Portmagee is the village where Mark Hamill, who plays Luke Skywalker, learned to pull a pint and where over two filming seasons in 2014 and 2015 director JJ Abrams, and where Daisy Ridley, who plays Rey, and other cast and crew were regular visitors.
The Iveragh seafront village is the principal point of departure for the 40- minute sea trip to Skellig Michael when people can make the perilous climb to the 6th century beehive monastic site — the setting for Star Wars scenes.
The village, which is made up of a colourful cluster of houses, a few pubs, shops and B&Bs, is so small there is no official population count — but fewer than 400 people are thought to live there and in the wider rural area.
Now, however, the village needs a large carpark to accommodate the large volume of cars which bring the thousands of visitors who want to have a Star Wars experience.
Last year saw record numbers get onto the fragile monastic site of Skellig Michael, which is a Unesco World Heritage site. Most left from Portmagee.
Almost 14,700 people landed on the island last year, according to the Office of Public Works. The average number of visitors for the last few years has been around 11,100 per season.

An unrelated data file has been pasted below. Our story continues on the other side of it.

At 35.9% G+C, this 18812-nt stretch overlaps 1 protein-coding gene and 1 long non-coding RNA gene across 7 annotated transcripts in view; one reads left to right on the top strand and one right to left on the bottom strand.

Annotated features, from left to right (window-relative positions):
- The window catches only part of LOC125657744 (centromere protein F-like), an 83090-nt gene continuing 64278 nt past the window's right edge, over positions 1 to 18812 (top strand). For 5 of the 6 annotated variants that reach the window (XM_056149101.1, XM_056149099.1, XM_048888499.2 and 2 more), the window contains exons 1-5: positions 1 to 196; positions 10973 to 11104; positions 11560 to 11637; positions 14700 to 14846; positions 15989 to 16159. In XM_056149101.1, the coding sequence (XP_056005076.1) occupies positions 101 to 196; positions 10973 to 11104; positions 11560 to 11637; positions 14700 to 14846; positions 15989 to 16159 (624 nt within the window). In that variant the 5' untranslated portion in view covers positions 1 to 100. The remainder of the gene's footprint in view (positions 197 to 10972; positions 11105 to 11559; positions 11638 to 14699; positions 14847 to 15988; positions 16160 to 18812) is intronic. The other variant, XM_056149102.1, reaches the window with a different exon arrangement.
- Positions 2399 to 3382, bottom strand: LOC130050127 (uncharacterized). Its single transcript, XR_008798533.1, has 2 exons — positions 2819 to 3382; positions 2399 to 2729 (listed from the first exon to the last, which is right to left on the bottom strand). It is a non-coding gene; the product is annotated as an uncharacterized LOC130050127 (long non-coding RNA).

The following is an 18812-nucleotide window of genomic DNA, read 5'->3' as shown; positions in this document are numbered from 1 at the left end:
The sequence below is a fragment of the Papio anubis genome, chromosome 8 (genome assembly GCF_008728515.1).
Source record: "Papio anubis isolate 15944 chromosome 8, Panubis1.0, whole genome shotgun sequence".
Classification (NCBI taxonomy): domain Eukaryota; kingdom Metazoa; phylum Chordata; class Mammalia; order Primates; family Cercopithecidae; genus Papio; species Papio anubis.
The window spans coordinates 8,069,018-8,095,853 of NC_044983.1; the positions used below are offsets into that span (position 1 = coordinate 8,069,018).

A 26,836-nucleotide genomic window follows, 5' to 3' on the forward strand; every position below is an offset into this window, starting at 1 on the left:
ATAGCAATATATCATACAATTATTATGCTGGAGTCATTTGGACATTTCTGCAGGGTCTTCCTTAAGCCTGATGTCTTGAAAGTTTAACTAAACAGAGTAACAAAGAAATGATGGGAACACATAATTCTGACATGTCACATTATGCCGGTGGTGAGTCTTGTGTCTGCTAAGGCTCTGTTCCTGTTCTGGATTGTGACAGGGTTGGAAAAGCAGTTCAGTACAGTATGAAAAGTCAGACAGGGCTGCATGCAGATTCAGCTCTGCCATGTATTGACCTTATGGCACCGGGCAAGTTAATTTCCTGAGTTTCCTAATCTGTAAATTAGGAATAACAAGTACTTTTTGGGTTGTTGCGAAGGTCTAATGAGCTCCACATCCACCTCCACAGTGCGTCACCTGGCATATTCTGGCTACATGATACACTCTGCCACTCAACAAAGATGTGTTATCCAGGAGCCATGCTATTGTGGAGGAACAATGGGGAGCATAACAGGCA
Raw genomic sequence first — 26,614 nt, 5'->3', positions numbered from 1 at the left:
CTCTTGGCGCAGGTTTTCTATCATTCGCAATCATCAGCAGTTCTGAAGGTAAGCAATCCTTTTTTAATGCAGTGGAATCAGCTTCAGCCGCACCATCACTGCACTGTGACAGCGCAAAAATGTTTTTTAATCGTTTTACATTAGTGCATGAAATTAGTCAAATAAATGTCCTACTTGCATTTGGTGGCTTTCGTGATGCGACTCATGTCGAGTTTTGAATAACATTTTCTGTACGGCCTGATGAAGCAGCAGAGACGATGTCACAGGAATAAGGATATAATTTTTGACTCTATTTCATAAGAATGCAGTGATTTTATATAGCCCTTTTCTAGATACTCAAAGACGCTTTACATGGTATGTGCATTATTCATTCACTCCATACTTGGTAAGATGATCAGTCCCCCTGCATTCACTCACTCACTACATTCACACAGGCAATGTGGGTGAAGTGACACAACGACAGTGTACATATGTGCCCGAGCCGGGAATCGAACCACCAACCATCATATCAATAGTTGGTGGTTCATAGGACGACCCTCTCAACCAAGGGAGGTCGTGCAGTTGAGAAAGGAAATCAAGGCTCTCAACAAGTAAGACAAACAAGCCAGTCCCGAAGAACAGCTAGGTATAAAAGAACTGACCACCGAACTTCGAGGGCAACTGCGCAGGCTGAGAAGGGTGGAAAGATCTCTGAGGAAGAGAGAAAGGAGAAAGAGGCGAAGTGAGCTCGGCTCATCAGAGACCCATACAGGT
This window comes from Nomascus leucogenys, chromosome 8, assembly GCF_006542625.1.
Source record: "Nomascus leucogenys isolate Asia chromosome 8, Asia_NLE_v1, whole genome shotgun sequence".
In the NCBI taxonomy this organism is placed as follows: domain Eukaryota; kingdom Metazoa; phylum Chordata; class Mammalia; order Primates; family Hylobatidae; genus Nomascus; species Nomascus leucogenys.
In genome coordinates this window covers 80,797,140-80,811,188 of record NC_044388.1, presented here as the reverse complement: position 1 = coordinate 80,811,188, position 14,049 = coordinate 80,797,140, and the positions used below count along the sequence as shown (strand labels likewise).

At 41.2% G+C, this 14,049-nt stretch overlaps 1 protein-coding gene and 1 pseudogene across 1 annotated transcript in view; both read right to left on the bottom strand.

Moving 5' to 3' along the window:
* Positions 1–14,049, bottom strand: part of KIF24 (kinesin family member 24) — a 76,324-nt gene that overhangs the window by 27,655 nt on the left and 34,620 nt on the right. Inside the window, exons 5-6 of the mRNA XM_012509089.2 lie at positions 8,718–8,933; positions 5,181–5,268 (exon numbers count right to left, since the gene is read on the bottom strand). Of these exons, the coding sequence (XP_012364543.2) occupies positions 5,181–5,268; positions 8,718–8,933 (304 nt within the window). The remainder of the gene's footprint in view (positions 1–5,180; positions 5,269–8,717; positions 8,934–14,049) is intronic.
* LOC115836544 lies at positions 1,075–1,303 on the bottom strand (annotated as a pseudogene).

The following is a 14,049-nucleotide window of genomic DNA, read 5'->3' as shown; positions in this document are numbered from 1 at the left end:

Boatmen and public representatives have been calling for the extension of the season, which is currently set from mid-May to the end of September.
They want it to return to previous arrangements when the island would open to visitors from the end of April to the end of October.
This would cater for the increased visitor numbers and make up for the time lost when boats cannot sail due to bad weather.
However, many people are also arriving to take boat rides around the Skelligs and simply to see Portmagee.
Two separate motions by councillors have now received unanimous backing at a meeting of the South and West Municipal District in Killorglin.
Fianna Fáil Michael Cahill said the council has to take into consideration the “huge success of Star Wars, the large number of visitors to Skellig Michael”.
Huge crowds are visiting the area now and a large car- park is needed.
However, the problem is a lack of funding to pay for the site and construction of a such a facility.
Mr Cahill is to make representations, via the council executive, to the film company which was very appreciative of the hospitality it received in 2014 and 2015.
“My call is also for a playground for Portmagee. I will be urging the council engineers to contact the Star Wars people and I am sure the film company will be amenable to the idea,” he said.